Chávez's oil largesse winning fans abroad
MEXICO CITY AND LONDON
The London bus has come to symbolize many things over the years. It's a national icon, a picture postcard paragon of public transport, a byword for frustration and irregularity.
But a harbinger of international socialism? Far-fetched perhaps, but less so after the latest move by Venezuela's President Hugo Chávez to offer cut-rate fuel so that 250,000 Londoners on welfare can travel half-price throughout one of the world's most expensive cities.
The double-decker trademark isn't the only trace of Mr. Chávez's so-called "21st century socialism:" For the past year residents in New York, Boston, and other major US cities have scored cheaper heating bills, thanks to Venezuela. Chávez has also sent cheap oil to Cuba, Nicaragua, and more than a dozen other countries.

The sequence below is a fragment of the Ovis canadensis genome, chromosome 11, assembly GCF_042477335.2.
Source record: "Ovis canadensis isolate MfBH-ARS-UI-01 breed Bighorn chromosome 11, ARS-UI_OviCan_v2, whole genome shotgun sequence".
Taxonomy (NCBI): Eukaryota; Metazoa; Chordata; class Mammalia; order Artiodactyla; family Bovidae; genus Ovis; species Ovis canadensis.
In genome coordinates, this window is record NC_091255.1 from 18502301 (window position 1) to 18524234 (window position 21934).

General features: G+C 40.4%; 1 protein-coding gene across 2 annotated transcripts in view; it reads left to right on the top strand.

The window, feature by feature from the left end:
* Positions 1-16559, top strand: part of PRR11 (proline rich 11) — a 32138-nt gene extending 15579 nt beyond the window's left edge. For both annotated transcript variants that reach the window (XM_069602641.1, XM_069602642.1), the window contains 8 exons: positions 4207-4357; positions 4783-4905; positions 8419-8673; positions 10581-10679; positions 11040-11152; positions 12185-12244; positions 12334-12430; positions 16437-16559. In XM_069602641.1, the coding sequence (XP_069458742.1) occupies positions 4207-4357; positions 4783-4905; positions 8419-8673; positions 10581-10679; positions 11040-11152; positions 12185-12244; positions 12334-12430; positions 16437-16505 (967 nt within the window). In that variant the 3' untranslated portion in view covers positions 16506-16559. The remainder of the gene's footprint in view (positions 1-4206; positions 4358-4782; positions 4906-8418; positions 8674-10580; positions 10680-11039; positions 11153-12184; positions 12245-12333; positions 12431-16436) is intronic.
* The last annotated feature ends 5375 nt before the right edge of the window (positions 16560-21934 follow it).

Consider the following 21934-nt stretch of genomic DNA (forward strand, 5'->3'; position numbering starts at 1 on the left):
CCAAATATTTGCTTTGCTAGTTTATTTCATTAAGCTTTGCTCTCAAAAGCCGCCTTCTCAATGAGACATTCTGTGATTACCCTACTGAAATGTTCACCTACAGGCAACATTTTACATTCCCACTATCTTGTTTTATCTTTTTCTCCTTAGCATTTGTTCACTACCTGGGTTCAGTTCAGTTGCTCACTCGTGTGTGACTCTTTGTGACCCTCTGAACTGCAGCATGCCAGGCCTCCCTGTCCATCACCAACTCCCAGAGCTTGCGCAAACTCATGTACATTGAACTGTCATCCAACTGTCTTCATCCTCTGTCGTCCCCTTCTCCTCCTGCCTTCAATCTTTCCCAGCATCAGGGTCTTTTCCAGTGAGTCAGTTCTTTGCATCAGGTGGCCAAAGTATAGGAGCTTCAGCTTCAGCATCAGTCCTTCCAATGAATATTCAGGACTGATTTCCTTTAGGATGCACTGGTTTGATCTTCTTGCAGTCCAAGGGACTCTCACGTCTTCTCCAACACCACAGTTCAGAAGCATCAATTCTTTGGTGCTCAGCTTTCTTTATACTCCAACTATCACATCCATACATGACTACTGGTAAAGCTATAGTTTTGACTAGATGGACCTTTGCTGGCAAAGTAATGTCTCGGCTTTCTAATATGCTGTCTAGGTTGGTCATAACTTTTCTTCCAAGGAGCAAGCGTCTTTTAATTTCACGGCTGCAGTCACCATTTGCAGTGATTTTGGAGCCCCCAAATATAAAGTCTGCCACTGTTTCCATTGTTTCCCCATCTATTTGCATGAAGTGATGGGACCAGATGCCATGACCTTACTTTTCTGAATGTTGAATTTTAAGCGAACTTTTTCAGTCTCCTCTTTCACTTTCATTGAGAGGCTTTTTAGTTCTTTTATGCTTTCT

His offerings go beyond oil and have been announced with particular frenzy since he won a third term in December, promising $500 million in financing for Ecuador, $135 million for a dairy cooperative in Argentina, and a development plan in Nicaragua that includes generators to ease blackouts as well as a new development bank.
Analysts say his projects both in Latin America and beyond are singular among leaders sitting on vast energy reserves, as Chávez sets out to create a counterbalance to US dominance with a flurry of deals, measures, gifts, and grandiose schemes. To his harshest critics he's an egomaniac using an "energy bribe" to inflate his reputation. To fans he's the consummate humanitarian. Both agree that his moves have amounted to a PR coup, and some analysts even say the fallout could lead to a shift in social, economic, and political balances across the region.
"By situating Venezuela in these various international arenas of cooperation, the Chávez government is also attempting to limit what the US can do to isolate Venezuela," says Miguel Tinker-Salas, a Latin America oil and politics expert at Pomona College in California.
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